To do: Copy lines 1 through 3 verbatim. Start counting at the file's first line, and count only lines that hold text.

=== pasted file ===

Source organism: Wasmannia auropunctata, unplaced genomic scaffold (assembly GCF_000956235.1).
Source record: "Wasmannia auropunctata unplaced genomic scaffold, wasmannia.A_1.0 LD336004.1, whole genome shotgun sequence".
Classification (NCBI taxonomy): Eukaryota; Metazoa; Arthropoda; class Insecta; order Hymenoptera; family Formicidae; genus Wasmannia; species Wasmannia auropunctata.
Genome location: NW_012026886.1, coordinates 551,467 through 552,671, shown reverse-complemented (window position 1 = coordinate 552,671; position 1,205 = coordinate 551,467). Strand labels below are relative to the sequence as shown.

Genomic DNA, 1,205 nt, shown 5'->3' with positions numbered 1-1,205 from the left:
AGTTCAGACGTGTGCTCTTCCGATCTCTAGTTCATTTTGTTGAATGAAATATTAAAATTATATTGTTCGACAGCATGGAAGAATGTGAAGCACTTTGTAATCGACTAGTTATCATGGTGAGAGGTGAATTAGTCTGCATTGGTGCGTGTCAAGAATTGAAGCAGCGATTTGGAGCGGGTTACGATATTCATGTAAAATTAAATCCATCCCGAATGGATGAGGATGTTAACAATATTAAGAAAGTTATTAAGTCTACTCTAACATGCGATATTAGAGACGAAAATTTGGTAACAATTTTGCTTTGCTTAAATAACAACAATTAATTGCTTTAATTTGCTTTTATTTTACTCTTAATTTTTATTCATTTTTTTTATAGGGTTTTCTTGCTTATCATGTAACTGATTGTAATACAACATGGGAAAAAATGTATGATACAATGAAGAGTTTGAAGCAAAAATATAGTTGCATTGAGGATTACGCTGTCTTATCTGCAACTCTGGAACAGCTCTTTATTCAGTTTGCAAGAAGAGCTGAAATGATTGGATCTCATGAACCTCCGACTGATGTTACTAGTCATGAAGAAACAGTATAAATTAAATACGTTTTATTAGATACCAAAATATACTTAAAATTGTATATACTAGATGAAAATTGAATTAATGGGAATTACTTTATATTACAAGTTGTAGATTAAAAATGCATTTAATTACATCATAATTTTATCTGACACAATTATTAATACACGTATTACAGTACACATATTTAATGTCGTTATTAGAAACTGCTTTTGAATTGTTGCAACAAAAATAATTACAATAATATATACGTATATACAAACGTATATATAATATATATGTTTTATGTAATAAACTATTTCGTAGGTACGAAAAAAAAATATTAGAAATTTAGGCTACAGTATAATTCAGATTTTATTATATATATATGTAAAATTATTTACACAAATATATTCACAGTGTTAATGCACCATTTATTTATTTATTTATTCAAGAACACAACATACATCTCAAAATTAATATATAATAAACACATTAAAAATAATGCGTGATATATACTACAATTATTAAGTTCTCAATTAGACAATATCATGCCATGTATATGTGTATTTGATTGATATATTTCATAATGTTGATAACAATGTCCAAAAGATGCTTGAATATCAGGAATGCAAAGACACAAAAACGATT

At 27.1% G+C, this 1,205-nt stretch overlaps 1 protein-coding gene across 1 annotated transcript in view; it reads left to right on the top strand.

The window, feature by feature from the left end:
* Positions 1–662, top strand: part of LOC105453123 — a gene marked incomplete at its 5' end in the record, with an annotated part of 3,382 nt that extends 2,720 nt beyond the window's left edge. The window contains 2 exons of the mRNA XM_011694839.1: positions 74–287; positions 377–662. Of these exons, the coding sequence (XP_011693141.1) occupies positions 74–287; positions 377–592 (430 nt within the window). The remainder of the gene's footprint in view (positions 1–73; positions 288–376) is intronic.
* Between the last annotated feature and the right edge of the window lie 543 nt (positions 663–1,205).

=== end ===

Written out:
Source organism: Wasmannia auropunctata, unplaced genomic scaffold (assembly GCF_000956235.1).
Source record: "Wasmannia auropunctata unplaced genomic scaffold, wasmannia.A_1.0 LD336004.1, whole genome shotgun sequence".
Classification (NCBI taxonomy): Eukaryota; Metazoa; Arthropoda; class Insecta; order Hymenoptera; family Formicidae; genus Wasmannia; species Wasmannia auropunctata.